But now, as the mother of two children, she finds the ability to zone into her painting more “interesting”. “If I try to paint at home, and get just a whiff of my babies, I can’t work.” Hence their investment in an art studio on Joo Chiat Road, where Lydia can go to paint and Luke can spend time binding books – a skill he learnt here when looking into buying a leather-bound book for his song writing. “One of the reasons I married her was that I love to watch her paint,” says Luke.
Another nod to Lydia’s artistic background are the two partially painted walls with black chalkboard paint, one in the living space downstairs and one in the children’s area upstairs. “The kids are only allowed to draw on those walls, and so far they’ve created mini-masterpieces,” says Lydia. “I’m often torn between being an artist and being a mother. The artist in me wants the kids to have free artistic rein, while the mother in me knows I’ll have to clean it all up!”
One of Luke’s passions is music; in the music corner downstairs are his baby grand piano and guitars. His mother was a music teacher and, as a student at United World College in Singapore from 1990 to 1994, he played in the school band, performing to crowds of up to 2,000 people. “I now have a bash at the piano once or twice a week, and the neighbours say they like hearing it,” he says.
But his musical talents don’t end there. As a child he discovered he could whistle in a unique style and with far more skill than the average Joe. Encouraged by a friend, he entered and won a whistling contest in Sydney. He then claimed first prize at the International Whistlers Convention in North Carolina in 2009, a poster for which hangs amongst the children’s playthings on the second floor landing. Entering the competition again in 2011 he claimed third place, and is determined to regain his crown in the near future.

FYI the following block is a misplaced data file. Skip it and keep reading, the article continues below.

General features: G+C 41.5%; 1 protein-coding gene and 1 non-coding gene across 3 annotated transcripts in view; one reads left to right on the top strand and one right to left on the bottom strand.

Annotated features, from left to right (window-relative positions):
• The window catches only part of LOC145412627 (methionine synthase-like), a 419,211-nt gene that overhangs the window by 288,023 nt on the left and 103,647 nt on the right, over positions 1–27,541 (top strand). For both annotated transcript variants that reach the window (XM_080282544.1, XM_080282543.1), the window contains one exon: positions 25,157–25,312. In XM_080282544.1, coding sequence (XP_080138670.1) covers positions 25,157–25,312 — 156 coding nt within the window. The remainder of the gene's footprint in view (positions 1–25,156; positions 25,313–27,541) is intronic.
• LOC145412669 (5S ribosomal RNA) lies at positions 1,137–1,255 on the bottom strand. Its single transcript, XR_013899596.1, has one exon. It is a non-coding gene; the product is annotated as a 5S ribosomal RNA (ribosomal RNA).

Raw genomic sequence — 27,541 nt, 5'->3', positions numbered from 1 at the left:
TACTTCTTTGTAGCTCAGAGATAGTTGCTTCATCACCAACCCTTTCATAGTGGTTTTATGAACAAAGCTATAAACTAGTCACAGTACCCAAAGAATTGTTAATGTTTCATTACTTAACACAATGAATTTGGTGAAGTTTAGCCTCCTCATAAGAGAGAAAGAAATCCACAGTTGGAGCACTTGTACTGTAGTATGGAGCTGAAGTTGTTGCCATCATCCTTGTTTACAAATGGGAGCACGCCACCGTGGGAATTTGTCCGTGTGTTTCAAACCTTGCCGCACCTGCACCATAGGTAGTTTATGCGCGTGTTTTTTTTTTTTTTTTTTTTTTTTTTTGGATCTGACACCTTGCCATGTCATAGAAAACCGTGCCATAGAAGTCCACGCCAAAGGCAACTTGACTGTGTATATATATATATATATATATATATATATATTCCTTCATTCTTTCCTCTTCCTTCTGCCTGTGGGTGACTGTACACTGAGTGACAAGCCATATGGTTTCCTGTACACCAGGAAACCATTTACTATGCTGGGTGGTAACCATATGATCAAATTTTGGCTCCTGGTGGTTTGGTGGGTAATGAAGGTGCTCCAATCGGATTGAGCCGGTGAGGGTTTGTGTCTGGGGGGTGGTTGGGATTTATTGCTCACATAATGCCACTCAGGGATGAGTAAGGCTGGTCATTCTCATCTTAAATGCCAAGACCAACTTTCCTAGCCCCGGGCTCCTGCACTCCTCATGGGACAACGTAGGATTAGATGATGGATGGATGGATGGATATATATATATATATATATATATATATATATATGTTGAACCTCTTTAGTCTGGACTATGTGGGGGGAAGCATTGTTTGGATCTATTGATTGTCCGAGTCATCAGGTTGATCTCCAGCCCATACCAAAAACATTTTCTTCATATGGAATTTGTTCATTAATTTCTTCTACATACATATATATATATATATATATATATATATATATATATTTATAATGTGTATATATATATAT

Luke and Lydia are both content with their Joo Chiat shophouse. “We have the best of both worlds with the communal pool, playground and gym; it’s like living in a traditional shophouse within a mini-resort. One of our neighbours says it’s like the Melrose Place of the East Coast. The great thing is its community feel; at any one time there are five to ten kids just running around outside and popping in and out of each other’s houses. We love that communal living aspect,” Lydia says.
Lotus at Joo Chiat: A Brief History
The complex of 18 two-storey shophouses at 11 Everitt Road (at the corner of Joo Chiat Place) underwent a complete restoration and refurbishment in the late 1990s, including the construction of a new four-storey block with 32 apartments and private communal facilities such as a swimming pool, playground and mini-kopitiam. The 1930s shophouses reflect the Peranakan heritage and are now an integral part of the conservation trail in the heart of Katong. lotus-sanctuary.com.sg
Lydia and Luke’s Recommendations
Straits Commercial Art Co.
North Bridge Centre
420 North Bridge Road
9 Lock Road
Goodman Arts Centre
90 Goodman Road
6342 5790 | goodmanartscentre.sg
(Online portal for art community)
East Coast Food
29 Everitt Road
6440 4282 | facebook.com/RelationalGoods
Fei Fei Wanton Mee
62 Joo Chiat Place
Rabbit Carrot Gun
49 East Coast Road
6348 8568 | rabbit-carrot-gun.com
Madeleine’s Original Portuguese Egg Tart & Puff
198 Tanjong Katong Road
Food and Drinks Further Afield
15 Duxton Hill
6226 3938 | luchaloco.com
Blu Jaz Café
1 Bali Lane
6292 3800 | blujaz.net
Breeze Bar at the Scarlet Hotel
33 Erskine Road
6511 3333 | thescarlethotel.com